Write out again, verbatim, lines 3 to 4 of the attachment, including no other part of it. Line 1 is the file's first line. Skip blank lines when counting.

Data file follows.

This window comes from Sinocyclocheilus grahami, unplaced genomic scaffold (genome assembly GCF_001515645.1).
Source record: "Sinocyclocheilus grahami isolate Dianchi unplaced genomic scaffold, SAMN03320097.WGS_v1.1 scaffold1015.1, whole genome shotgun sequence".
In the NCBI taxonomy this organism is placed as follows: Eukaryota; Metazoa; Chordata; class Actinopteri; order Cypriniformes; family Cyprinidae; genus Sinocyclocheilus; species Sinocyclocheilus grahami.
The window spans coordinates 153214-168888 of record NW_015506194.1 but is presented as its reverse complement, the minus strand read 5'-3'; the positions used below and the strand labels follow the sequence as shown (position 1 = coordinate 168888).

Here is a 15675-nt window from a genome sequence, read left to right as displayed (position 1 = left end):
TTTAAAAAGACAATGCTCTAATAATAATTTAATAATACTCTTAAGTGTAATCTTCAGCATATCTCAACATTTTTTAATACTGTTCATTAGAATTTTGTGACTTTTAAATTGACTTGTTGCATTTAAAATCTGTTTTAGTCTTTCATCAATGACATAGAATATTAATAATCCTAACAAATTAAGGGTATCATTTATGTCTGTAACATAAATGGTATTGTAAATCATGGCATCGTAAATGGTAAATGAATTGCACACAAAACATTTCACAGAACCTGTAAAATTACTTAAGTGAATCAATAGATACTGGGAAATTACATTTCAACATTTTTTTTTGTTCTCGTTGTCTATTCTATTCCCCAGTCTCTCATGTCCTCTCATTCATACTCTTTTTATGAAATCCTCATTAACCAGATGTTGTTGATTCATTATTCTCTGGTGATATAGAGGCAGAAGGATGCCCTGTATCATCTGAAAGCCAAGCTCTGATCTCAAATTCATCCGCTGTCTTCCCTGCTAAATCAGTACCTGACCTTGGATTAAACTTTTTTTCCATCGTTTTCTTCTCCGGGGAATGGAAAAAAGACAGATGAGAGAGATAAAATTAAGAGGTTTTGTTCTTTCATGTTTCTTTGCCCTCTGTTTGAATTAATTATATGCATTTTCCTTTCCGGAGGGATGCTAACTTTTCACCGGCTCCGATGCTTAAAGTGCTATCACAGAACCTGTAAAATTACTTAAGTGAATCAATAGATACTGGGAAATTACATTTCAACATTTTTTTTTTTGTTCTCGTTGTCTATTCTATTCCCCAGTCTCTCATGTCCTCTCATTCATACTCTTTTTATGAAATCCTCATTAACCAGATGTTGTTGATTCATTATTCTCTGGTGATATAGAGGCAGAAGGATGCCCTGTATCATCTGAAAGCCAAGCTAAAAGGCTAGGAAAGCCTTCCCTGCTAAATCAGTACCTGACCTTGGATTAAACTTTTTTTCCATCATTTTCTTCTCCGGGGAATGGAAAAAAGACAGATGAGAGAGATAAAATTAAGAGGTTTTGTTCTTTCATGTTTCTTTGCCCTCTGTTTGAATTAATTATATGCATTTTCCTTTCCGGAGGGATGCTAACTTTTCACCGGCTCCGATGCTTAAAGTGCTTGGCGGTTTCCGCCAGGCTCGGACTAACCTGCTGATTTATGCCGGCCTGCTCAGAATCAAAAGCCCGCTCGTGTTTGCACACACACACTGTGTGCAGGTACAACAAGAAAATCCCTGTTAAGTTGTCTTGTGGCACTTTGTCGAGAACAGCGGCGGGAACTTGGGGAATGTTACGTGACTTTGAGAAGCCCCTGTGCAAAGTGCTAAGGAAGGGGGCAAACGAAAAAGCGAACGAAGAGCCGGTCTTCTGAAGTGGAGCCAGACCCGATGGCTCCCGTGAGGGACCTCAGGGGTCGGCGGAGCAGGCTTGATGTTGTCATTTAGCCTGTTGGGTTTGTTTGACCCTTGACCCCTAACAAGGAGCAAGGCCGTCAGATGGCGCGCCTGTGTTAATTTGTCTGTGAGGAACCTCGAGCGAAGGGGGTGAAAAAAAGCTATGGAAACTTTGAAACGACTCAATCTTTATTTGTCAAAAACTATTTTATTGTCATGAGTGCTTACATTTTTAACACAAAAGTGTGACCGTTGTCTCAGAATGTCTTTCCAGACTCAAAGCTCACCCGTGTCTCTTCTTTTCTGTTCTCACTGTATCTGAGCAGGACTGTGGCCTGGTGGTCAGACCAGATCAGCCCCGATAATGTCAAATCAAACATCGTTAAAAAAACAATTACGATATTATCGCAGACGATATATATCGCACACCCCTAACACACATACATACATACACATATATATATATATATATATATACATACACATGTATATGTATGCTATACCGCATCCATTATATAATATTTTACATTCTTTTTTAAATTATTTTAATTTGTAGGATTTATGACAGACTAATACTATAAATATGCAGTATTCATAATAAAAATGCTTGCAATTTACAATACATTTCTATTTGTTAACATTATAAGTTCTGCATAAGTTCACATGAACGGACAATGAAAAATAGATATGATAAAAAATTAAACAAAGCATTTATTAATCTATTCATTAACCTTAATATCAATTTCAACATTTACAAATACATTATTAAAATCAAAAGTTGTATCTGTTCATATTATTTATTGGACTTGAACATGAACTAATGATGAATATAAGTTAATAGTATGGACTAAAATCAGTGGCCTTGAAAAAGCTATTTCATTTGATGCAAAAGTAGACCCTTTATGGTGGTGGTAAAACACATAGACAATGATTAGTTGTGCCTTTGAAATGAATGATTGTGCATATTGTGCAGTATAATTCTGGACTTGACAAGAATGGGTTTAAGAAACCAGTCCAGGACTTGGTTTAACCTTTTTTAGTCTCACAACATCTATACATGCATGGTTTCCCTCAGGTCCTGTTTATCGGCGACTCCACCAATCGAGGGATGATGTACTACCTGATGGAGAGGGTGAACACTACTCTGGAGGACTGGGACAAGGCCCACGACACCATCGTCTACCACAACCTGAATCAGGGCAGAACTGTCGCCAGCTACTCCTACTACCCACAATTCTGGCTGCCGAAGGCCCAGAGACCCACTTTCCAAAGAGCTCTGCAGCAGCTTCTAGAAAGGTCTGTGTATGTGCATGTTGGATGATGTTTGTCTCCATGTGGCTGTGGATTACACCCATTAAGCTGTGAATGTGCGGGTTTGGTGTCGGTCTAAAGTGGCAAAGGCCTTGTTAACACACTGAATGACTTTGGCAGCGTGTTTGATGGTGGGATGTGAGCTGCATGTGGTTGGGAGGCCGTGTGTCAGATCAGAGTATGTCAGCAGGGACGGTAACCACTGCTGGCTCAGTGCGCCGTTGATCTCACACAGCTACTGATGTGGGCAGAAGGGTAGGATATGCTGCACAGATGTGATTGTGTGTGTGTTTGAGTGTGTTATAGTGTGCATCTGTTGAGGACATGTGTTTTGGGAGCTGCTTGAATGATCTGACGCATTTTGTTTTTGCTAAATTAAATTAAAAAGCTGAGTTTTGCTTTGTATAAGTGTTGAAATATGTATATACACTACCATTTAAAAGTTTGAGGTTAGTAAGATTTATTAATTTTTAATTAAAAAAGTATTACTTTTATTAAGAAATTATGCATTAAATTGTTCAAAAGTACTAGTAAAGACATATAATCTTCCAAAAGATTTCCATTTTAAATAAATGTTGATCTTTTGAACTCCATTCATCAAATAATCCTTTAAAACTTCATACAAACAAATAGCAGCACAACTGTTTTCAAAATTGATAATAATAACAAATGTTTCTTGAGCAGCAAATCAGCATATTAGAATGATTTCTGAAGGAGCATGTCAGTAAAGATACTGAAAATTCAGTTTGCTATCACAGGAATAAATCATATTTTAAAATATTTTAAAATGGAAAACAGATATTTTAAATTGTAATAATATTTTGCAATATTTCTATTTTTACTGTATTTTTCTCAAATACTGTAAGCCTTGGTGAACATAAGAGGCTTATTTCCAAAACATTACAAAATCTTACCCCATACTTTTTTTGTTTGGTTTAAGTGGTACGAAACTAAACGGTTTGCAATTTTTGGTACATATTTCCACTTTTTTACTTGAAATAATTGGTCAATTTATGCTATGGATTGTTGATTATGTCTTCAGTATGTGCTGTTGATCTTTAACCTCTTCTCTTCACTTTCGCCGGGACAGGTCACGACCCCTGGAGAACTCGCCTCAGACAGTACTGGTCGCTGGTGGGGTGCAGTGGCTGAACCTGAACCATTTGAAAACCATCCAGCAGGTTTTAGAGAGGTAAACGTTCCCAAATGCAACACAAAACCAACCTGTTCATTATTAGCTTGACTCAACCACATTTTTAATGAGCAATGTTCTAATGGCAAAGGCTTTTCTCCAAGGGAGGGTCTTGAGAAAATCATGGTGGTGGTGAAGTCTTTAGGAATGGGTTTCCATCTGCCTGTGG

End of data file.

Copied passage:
In the NCBI taxonomy this organism is placed as follows: Eukaryota; Metazoa; Chordata; class Actinopteri; order Cypriniformes; family Cyprinidae; genus Sinocyclocheilus; species Sinocyclocheilus grahami.
The window spans coordinates 153214-168888 of record NW_015506194.1 but is presented as its reverse complement, the minus strand read 5'-3'; the positions used below and the strand labels follow the sequence as shown (position 1 = coordinate 168888).